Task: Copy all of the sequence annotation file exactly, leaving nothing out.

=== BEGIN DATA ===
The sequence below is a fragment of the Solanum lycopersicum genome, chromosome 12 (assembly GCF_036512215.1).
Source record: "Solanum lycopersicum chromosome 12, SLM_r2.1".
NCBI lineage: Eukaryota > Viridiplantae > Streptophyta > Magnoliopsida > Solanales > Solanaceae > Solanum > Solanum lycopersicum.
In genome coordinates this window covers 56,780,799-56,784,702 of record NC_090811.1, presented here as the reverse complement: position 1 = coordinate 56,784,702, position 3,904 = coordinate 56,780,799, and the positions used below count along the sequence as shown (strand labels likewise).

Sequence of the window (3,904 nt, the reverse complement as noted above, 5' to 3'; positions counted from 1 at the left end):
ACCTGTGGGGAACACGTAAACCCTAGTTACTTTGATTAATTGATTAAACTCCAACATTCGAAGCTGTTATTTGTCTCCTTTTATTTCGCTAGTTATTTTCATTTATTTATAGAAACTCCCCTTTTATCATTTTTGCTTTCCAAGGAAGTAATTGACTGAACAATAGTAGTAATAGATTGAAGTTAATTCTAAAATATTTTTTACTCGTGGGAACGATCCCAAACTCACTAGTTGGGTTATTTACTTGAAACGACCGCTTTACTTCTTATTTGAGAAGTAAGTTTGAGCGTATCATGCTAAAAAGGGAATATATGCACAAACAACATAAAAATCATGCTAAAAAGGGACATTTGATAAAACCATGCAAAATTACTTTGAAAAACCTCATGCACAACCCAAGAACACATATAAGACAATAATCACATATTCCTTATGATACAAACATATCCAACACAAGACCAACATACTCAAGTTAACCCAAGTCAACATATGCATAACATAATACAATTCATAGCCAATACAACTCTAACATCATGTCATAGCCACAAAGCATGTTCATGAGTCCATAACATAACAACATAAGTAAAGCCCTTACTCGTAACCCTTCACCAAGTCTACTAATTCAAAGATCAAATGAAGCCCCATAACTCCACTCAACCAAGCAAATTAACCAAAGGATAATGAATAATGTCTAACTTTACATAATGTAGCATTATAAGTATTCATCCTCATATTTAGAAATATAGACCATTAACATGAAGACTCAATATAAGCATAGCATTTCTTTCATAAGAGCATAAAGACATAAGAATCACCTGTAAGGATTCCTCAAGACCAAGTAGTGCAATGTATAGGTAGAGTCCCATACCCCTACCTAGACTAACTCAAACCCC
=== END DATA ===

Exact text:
The sequence below is a fragment of the Solanum lycopersicum genome, chromosome 12 (assembly GCF_036512215.1).
Source record: "Solanum lycopersicum chromosome 12, SLM_r2.1".
NCBI lineage: Eukaryota > Viridiplantae > Streptophyta > Magnoliopsida > Solanales > Solanaceae > Solanum > Solanum lycopersicum.
In genome coordinates this window covers 56,780,799-56,784,702 of record NC_090811.1, presented here as the reverse complement: position 1 = coordinate 56,784,702, position 3,904 = coordinate 56,780,799, and the positions used below count along the sequence as shown (strand labels likewise).

Sequence of the window (3,904 nt, the reverse complement as noted above, 5' to 3'; positions counted from 1 at the left end):
ACCTGTGGGGAACACGTAAACCCTAGTTACTTTGATTAATTGATTAAACTCCAACATTCGAAGCTGTTATTTGTCTCCTTTTATTTCGCTAGTTATTTTCATTTATTTATAGAAACTCCCCTTTTATCATTTTTGCTTTCCAAGGAAGTAATTGACTGAACAATAGTAGTAATAGATTGAAGTTAATTCTAAAATATTTTTTACTCGTGGGAACGATCCCAAACTCACTAGTTGGGTTATTTACTTGAAACGACCGCTTTACTTCTTATTTGAGAAGTAAGTTTGAGCGTATCATGCTAAAAAGGGAATATATGCACAAACAACATAAAAATCATGCTAAAAAGGGACATTTGATAAAACCATGCAAAATTACTTTGAAAAACCTCATGCACAACCCAAGAACACATATAAGACAATAATCACATATTCCTTATGATACAAACATATCCAACACAAGACCAACATACTCAAGTTAACCCAAGTCAACATATGCATAACATAATACAATTCATAGCCAATACAACTCTAACATCATGTCATAGCCACAAAGCATGTTCATGAGTCCATAACATAACAACATAAGTAAAGCCCTTACTCGTAACCCTTCACCAAGTCTACTAATTCAAAGATCAAATGAAGCCCCATAACTCCACTCAACCAAGCAAATTAACCAAAGGATAATGAATAATGTCTAACTTTACATAATGTAGCATTATAAGTATTCATCCTCATATTTAGAAATATAGACCATTAACATGAAGACTCAATATAAGCATAGCATTTCTTTCATAAGAGCATAAAGACATAAGAATCACCTGTAAGGATTCCTCAAGACCAAGTAGTGCAATGTATAGGTAGAGTCCCATACCCCTACCTAGACTAACTCAAACCCC